Google Granted Patent Can Filter Distortion in Unused TV White Spaces

Google is aiming at providing wireless internet access in unused television channels in the white space between channels 2 and 51 on TV sets that aren’t hooked up to satellite or cable services.

While many stations broadcast between these ranges in the US, most areas have gaps where there aren’t broadcasts carried on those channels.

Google filed a letter with the Federal Communications Commission on March 21 – Authorized Ex Parte Contact – Unlicensed Operation in the TV Broadcast Bands (pdf) – presenting plans to use those gaps for wireless broadcasts in those TV bands to unlicensed personal and portable devices.

The access could be used for mobile devices, such as those that could be built to use Google’s open source Android platform.

The letter provides some details on the type of measures and technology that might be needed to enable the use of these unused airwaves.

One technology that isn’t detailed, but could possibly be used is described in a patent granted to Google this week. It provides details about a filtering system that would work with a receiver in this spectrum to reduce distortion in the signal and increase the transmission range in those signals.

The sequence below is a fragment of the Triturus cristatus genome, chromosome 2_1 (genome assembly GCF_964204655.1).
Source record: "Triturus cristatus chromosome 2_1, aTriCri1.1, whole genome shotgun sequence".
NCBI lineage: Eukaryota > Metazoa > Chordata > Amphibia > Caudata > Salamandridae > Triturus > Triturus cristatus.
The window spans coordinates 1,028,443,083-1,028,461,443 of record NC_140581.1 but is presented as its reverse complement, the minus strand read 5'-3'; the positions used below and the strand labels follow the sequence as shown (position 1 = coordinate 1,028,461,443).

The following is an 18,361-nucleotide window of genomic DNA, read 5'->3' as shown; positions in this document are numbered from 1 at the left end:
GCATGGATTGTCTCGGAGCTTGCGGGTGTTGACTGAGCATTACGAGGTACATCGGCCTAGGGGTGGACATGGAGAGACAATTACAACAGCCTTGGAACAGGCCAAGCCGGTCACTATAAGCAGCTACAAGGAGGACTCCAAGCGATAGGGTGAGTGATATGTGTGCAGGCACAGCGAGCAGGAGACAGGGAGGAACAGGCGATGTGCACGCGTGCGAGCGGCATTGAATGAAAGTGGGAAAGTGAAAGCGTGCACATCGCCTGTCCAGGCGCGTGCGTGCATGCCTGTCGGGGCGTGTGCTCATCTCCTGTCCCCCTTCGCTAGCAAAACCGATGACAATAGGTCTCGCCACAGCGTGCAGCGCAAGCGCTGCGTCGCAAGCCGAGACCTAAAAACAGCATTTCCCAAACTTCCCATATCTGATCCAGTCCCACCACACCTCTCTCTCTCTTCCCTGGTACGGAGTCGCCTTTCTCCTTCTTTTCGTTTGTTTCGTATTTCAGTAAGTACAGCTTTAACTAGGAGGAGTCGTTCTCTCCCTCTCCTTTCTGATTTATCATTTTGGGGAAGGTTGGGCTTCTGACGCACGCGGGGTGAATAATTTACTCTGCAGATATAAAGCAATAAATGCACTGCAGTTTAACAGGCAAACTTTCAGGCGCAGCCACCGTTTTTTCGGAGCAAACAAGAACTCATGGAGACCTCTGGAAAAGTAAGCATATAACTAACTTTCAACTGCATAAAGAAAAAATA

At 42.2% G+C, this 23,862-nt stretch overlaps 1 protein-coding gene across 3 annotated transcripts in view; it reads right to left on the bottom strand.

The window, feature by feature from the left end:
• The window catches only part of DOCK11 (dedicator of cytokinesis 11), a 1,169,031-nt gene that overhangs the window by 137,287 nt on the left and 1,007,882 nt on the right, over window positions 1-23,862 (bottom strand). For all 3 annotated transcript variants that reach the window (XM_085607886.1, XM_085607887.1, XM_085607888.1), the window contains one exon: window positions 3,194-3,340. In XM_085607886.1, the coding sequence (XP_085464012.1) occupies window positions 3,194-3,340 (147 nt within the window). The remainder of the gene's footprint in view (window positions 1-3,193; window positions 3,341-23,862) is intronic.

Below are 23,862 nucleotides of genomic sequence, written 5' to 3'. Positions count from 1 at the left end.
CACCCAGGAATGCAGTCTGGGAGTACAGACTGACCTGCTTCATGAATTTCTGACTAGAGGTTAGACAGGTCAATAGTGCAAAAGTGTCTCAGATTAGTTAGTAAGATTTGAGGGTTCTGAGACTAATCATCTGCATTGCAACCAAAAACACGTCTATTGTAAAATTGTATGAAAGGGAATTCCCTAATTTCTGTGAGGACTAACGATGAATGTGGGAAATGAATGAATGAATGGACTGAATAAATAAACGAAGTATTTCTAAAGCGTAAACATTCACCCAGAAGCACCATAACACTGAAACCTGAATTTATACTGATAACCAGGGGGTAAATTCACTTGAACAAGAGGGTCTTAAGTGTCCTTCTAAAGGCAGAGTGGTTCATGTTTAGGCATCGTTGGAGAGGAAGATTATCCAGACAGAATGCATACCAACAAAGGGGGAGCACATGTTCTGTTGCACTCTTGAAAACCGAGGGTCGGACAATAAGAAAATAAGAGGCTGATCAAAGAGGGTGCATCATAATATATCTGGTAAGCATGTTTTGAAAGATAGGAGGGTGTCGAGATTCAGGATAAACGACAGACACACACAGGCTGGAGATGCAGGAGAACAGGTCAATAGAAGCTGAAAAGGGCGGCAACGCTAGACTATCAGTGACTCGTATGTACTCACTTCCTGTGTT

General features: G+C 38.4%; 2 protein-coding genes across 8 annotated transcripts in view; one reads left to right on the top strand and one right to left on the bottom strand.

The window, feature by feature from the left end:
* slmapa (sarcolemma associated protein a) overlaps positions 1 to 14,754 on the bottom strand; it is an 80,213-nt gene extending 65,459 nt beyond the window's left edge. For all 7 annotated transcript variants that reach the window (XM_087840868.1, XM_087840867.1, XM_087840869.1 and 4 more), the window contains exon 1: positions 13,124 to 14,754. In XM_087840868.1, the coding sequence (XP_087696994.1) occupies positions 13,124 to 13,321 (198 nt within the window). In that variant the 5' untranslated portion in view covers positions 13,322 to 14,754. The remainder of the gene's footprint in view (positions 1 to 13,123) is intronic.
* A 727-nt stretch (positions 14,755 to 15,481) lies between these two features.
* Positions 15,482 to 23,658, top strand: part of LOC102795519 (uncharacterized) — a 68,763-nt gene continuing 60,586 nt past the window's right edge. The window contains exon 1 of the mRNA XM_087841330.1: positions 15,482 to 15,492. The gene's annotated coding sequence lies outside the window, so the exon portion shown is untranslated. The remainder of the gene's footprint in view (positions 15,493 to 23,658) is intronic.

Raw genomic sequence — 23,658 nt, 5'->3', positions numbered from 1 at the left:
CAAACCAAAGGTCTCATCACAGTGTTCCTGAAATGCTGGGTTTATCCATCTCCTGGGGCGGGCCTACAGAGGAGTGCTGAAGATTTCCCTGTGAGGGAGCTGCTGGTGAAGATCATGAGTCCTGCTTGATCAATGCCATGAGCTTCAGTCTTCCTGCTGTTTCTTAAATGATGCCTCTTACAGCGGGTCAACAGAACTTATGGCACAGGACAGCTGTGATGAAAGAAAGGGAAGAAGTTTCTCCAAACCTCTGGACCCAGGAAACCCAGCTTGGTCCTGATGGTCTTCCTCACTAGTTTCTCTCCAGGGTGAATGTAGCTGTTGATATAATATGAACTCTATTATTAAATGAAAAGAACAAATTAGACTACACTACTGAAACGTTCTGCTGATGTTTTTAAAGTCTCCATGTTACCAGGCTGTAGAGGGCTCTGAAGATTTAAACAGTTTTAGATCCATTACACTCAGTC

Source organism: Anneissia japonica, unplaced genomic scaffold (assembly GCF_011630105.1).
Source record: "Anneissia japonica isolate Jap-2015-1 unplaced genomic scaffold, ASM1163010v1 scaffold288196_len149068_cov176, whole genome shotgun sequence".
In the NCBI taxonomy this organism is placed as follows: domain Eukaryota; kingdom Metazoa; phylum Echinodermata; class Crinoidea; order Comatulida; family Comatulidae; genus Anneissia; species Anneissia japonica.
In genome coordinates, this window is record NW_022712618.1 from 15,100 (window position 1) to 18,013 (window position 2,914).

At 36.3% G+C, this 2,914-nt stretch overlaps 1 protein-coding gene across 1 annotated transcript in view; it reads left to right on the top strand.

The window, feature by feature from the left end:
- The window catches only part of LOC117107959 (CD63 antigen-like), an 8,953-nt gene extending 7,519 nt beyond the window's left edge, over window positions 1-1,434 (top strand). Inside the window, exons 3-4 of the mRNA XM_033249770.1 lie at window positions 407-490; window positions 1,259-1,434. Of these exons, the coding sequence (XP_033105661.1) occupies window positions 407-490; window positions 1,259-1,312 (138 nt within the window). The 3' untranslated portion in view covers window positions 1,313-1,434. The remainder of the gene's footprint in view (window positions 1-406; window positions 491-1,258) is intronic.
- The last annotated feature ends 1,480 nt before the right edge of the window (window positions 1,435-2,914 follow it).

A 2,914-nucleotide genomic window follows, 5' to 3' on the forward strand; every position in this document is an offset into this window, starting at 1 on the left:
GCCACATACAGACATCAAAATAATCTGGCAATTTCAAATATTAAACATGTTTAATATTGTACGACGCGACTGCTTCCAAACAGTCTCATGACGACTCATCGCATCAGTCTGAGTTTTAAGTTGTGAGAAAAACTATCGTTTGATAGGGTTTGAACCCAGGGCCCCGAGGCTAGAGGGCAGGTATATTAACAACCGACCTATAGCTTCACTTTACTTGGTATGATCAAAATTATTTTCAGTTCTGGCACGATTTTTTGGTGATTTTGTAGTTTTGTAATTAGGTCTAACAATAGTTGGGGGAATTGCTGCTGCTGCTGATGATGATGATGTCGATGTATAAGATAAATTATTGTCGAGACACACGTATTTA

Method and system for temporal autocorrelation filtering
Invented by Carroll Philip Gossett and Michial Allen Gunter
Assigned to Google
US Patent 7,352,833
Granted April 1, 2008
Filed November 18, 2002


An autocorrelation filter for use with a spread spectrum receiver. The autocorrelation filter can be used as a prefilter stage to reduce phase distortion present in a spread spectrum signal. The autocorrelation filter can be used to process the output from a lattice filter. The lattice filter is configured to remove magnitude distortion from the spread spectrum signal.

The autocorrelation filter performs a series of correlations on the output of the lattice filter. The results of these correlations are integrated over a period of time to generate a running impulse response for characterizing and removing the phase distortion in the spread spectrum signal.

More details on Google’s plans to use this space can be found at:

Google has a few other granted patents involving communications networks:


Author: Bill Slawski

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